It has become fashionable to compare India to China. This comparison seems extremely far-fetched. Chinese GDP per capita is more than five times higher, and is growing more than four-times faster than India’s in absolute terms. If India keeps growing at the recent high rate of 7.5% and China at a mere 6.3%, it will take India more than 135 years to catch up with China’s economic output in absolute terms.
People who have been concerned about the demonetization policy have repeatedly asked me if India is the next Venezuela. My response was “I wish it were.” On per capita basis, Venezuela’s GDP is more than seven times that of India. Venezuelans fight when they go hungry. Indians are too weak to even leave their homes. Indians should be fighting, particularly the poor, who have always got a very bad deal.
When India becomes the next Venezuela, which hopefully won’t take longer than three decades, one would actually have cause to celebrate.
Almost half of Indians have no choice but to defecate in the open. What looks like a simple problem has proved impossible for India’s government to solve. The government nevertheless wants to send probes to Mars and make India the first cashless economy. In due course, Modi will get swept away by India’s realities. The problem is that whoever succeeds him, will very likely be worse. A military general perhaps?
Photo credit: Keystone / AP
Millennia of human progress in terms of economic transactions have been wiped out overnight. People have been forced to go back to barter.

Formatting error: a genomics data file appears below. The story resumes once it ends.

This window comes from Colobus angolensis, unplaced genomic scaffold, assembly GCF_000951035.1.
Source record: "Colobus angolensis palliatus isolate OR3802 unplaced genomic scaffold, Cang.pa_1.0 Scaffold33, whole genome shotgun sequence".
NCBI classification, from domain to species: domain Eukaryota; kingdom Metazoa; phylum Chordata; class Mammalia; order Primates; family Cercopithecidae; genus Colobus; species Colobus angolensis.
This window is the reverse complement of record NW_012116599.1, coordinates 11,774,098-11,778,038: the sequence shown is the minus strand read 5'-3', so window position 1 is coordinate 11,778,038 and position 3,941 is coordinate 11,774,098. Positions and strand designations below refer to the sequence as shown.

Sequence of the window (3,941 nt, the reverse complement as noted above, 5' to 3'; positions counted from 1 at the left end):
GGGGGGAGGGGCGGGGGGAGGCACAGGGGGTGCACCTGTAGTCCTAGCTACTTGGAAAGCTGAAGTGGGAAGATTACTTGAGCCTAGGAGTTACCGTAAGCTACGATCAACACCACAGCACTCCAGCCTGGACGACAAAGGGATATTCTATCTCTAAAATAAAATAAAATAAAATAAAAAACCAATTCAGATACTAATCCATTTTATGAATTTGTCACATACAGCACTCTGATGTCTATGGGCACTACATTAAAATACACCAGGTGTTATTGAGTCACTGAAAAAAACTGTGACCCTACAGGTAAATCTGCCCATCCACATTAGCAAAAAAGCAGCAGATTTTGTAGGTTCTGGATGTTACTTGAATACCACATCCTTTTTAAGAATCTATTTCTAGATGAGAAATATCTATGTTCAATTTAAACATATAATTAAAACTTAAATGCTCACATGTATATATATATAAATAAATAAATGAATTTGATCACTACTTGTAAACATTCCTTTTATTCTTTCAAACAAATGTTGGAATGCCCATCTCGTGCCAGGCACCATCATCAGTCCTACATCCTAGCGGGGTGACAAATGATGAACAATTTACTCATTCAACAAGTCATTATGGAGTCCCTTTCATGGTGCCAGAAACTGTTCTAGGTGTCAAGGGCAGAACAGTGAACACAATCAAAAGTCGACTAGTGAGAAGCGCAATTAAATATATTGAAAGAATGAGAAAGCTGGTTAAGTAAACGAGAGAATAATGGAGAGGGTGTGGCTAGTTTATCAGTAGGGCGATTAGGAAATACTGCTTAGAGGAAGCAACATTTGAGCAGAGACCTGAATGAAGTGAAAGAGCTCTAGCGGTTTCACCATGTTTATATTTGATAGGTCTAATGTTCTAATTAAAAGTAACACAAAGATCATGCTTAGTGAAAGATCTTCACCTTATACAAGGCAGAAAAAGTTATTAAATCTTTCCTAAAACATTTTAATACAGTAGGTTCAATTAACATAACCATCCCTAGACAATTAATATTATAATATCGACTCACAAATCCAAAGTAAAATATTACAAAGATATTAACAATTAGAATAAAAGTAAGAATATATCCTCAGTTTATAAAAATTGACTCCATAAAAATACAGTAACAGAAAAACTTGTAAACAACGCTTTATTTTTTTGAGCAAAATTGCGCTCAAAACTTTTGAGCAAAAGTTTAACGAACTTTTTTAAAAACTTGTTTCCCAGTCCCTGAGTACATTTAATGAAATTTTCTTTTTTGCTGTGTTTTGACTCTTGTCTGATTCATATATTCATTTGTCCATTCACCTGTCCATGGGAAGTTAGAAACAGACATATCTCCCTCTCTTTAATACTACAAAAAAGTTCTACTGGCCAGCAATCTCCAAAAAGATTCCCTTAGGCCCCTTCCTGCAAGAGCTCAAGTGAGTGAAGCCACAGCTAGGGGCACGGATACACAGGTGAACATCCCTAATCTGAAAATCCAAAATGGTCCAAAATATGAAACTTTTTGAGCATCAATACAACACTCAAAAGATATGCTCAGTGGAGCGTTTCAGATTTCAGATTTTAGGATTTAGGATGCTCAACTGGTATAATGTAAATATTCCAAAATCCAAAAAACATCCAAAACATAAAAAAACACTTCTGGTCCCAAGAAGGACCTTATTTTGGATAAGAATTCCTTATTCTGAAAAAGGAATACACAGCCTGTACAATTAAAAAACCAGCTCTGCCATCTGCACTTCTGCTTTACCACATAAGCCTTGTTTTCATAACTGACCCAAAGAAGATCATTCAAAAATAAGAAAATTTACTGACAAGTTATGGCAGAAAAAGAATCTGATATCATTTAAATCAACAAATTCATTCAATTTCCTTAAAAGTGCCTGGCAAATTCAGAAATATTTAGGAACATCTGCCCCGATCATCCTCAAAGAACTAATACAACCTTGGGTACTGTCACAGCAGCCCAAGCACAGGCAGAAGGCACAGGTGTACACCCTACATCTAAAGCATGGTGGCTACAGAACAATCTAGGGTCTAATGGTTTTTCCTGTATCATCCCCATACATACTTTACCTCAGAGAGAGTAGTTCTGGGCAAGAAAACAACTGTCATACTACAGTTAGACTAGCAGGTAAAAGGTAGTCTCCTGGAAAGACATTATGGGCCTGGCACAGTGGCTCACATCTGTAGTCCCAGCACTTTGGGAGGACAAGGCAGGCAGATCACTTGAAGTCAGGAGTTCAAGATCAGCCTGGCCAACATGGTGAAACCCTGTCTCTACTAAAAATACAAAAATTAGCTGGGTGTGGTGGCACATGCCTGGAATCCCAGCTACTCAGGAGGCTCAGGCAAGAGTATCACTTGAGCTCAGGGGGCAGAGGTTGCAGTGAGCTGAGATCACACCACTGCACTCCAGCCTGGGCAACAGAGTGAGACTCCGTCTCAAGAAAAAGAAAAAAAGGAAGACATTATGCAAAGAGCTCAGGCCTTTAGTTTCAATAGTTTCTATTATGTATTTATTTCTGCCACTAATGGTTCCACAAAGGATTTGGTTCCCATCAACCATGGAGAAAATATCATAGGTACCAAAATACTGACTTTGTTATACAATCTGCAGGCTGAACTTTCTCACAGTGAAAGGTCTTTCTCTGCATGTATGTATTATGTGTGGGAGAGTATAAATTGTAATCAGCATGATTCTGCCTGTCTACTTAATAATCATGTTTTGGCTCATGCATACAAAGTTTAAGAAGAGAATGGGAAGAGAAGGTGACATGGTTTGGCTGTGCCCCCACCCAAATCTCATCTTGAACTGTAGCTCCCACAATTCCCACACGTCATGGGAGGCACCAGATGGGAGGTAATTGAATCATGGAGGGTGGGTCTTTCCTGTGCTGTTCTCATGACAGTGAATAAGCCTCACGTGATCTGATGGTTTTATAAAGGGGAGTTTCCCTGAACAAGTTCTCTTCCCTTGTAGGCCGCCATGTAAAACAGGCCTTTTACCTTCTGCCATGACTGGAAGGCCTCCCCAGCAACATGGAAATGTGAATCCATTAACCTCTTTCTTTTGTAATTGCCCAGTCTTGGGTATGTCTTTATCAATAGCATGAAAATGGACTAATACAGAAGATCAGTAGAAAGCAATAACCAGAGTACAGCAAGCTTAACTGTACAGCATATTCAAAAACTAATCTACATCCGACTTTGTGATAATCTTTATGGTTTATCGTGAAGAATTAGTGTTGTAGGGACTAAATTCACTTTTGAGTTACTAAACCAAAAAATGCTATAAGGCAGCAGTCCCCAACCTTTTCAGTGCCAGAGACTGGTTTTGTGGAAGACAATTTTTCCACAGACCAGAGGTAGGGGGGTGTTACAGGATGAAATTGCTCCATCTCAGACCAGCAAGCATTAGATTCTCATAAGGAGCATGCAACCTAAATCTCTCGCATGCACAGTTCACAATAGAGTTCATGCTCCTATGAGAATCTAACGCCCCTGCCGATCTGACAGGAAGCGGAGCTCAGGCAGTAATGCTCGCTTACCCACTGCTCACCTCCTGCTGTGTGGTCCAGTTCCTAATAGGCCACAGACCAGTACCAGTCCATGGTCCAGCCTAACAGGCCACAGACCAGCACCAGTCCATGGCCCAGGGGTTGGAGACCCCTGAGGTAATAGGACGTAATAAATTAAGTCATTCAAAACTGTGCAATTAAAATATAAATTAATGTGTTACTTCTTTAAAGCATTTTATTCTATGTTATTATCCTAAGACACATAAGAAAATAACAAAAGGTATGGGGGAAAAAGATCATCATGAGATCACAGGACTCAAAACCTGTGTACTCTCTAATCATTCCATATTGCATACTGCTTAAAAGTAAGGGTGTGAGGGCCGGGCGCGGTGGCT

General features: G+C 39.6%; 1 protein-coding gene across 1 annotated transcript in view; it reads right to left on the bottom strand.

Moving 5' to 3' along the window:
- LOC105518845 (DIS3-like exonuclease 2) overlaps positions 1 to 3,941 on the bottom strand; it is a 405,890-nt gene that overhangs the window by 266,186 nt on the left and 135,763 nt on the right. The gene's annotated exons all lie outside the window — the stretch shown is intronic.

More than 90% of the banned banknotes have reportedly already been deposited in banks. This is widely hailed as a victory of the government. As Mumbai-based economist Mithun B. Dutta explained in a note, the reality is the exact opposite. He argues that demonetization would only have made sense if a large part of the banned currency had never made it into bank deposits.
Up until recently, the banned currency was selling for a 20% discount to its face value. Not only has this discount disappeared in recent days, but the remaining banned bills are now trading at premiums of up to 10%.
The poorest people lack the connections to deposit their cash and get it back out. The queues outside bank branch offices have continued and the mood is increasingly desperate. Businesses are closing, with many too damaged financially to be able to ever restart again. Poor people are losing their jobs.
Food prices are down by 25% to 50%, leaving farmers without the funds needed to support the next crop planting cycle. Shops remain empty, as discretionary spending is put on hold. Many businesses have suffered sharp declines in sales. Wheat sowing is said to be down sharply as well.